Mitt Romney, when asked what went wrong on his march to the White House, remarked that Obama promised more free stuff to the voters. That remark brought criticism from some Republicans who believe that if the message is framed properly, conservatism can win over many of those voters. I think they’re both right. Yes, the right candidate who can communicate the conservative message can still win a national election. Yet, at the same time, Romney was correct in pointing out that Obama promised things that conscientious Republicans cannot promise, and that a slim majority of the electorate was won over by those promises, false as they are.

Michael Ramirez, one of our most astute political cartoonists, captured this unwholesome attitude expertly in a couple of his recent cartoons:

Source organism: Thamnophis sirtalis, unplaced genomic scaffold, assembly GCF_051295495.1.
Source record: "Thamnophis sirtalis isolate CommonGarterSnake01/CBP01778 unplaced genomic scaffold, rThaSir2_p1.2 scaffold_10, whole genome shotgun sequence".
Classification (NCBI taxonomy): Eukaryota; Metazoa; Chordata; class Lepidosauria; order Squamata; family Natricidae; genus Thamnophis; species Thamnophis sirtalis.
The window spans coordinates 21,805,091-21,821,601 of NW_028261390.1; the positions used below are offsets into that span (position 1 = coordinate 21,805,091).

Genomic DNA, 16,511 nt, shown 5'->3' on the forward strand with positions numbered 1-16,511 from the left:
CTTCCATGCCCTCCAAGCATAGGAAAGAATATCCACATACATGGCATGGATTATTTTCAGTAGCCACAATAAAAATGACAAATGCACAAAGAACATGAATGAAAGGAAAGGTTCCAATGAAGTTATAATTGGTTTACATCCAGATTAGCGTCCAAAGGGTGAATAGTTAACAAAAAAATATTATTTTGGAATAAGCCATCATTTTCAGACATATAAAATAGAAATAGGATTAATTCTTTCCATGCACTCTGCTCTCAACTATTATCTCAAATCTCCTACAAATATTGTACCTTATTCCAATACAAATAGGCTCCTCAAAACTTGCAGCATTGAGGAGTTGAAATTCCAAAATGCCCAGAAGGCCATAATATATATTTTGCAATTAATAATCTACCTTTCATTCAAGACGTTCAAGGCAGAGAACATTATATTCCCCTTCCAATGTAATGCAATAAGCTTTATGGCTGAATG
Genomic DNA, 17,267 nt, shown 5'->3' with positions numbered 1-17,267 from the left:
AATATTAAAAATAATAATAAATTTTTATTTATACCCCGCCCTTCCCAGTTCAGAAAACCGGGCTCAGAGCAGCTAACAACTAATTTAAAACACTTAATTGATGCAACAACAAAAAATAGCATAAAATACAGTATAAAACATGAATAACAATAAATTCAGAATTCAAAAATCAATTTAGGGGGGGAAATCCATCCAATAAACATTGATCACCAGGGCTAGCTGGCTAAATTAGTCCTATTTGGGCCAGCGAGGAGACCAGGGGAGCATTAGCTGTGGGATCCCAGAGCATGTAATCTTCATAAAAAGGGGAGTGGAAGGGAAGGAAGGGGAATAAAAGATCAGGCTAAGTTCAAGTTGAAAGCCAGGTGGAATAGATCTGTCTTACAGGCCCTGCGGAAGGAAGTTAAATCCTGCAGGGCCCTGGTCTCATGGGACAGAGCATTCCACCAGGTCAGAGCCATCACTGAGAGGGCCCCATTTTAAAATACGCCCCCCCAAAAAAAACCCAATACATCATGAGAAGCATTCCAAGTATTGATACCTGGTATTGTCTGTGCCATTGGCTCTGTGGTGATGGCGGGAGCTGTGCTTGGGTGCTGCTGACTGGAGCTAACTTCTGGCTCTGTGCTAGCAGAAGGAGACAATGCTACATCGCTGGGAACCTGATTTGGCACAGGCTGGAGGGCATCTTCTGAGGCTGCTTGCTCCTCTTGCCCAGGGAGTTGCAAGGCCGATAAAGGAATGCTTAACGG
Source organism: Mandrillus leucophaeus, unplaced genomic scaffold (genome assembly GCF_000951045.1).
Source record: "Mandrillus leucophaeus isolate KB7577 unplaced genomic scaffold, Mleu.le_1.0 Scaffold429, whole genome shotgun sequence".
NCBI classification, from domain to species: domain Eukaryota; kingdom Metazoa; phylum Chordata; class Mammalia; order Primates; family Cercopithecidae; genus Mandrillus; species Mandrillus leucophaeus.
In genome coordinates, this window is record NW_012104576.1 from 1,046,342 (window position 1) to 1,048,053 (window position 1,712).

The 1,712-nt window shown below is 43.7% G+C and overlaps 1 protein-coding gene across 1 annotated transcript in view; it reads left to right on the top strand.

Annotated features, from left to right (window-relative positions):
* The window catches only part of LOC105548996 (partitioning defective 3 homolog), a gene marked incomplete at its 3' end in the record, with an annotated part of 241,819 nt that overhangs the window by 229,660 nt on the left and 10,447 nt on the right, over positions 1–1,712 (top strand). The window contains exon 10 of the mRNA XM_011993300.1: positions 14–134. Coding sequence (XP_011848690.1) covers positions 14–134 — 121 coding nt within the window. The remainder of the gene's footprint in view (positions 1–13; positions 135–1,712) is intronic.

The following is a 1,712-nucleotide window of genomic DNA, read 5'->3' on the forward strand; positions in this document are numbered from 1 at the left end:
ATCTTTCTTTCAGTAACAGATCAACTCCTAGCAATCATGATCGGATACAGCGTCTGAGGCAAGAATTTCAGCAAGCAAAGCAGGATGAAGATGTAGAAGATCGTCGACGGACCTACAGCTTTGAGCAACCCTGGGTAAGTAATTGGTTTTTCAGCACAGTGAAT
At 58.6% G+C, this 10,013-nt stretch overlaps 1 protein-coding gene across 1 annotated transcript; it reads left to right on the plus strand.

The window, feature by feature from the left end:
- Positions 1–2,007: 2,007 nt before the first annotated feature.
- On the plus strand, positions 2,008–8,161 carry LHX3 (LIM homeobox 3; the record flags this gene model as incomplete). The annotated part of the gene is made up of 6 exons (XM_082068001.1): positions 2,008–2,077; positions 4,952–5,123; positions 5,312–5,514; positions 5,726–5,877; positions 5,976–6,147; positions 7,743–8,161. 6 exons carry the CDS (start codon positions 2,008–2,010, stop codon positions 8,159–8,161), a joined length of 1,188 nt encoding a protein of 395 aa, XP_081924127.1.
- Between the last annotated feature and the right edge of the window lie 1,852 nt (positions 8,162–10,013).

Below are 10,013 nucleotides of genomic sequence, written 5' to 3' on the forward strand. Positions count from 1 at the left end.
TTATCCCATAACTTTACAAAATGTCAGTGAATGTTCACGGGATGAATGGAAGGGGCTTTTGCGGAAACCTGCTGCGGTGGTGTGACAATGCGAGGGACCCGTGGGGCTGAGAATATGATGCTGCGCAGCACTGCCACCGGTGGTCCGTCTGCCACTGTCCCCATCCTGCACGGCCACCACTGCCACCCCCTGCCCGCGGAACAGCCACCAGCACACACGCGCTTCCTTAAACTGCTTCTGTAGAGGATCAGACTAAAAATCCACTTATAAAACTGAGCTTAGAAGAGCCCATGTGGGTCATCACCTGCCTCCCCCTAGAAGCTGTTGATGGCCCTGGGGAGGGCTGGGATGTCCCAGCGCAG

All these promises come at a time when nearly every politician of whatever party recognizes we are facing what has been termed a “fiscal cliff.” On January 1, if nothing is done to prevent it, tax rates will go up, driving the economy deeper into the doldrums. The only genuine way to fix the problem long-term is with spending cuts—no amount of added revenue from the taxpayers’ pockets can overcome the staggering debt we now have. Yet Obama and his party are still acting like they’re having a party:

What his supporters fail to realize is that it’s not the “rich” who are going to bail us out; in fact, the burden is going to fall on everyone. If Obama were totally honest about where he’s taking us, this is what he would say:

How many of his voters were led astray by the media? It’s hard to say. But the chorus in favor of the president’s reelection coming from the mainstream media was overwhelming. It had to have some effect. Only one lone voice stood out from the pack:

If we don’t experience a near-collapse as a society in the next four years, it will be only by the grace of God.